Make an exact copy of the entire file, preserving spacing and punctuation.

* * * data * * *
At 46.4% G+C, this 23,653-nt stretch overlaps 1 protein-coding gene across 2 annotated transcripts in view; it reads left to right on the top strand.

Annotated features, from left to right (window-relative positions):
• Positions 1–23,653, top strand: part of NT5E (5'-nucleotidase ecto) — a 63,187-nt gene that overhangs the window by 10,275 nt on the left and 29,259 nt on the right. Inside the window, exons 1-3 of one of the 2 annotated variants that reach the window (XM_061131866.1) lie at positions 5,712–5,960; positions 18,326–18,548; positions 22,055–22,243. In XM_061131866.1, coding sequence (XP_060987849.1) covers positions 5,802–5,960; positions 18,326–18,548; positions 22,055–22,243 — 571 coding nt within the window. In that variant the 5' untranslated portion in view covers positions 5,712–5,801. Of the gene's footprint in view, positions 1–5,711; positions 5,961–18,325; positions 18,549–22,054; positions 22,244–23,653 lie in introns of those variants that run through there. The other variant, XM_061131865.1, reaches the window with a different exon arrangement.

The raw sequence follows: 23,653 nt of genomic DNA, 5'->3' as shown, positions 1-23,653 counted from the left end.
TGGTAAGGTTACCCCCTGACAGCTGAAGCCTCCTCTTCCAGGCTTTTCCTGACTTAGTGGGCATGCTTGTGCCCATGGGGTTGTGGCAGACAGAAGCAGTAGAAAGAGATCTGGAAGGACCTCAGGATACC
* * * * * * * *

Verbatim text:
At 46.4% G+C, this 23,653-nt stretch overlaps 1 protein-coding gene across 2 annotated transcripts in view; it reads left to right on the top strand.

Annotated features, from left to right (window-relative positions):
• Positions 1–23,653, top strand: part of NT5E (5'-nucleotidase ecto) — a 63,187-nt gene that overhangs the window by 10,275 nt on the left and 29,259 nt on the right. Inside the window, exons 1-3 of one of the 2 annotated variants that reach the window (XM_061131866.1) lie at positions 5,712–5,960; positions 18,326–18,548; positions 22,055–22,243. In XM_061131866.1, coding sequence (XP_060987849.1) covers positions 5,802–5,960; positions 18,326–18,548; positions 22,055–22,243 — 571 coding nt within the window. In that variant the 5' untranslated portion in view covers positions 5,712–5,801. Of the gene's footprint in view, positions 1–5,711; positions 5,961–18,325; positions 18,549–22,054; positions 22,244–23,653 lie in introns of those variants that run through there. The other variant, XM_061131865.1, reaches the window with a different exon arrangement.

The raw sequence follows: 23,653 nt of genomic DNA, 5'->3' as shown, positions 1-23,653 counted from the left end.
TGGTAAGGTTACCCCCTGACAGCTGAAGCCTCCTCTTCCAGGCTTTTCCTGACTTAGTGGGCATGCTTGTGCCCATGGGGTTGTGGCAGACAGAAGCAGTAGAAAGAGATCTGGAAGGACCTCAGGATACC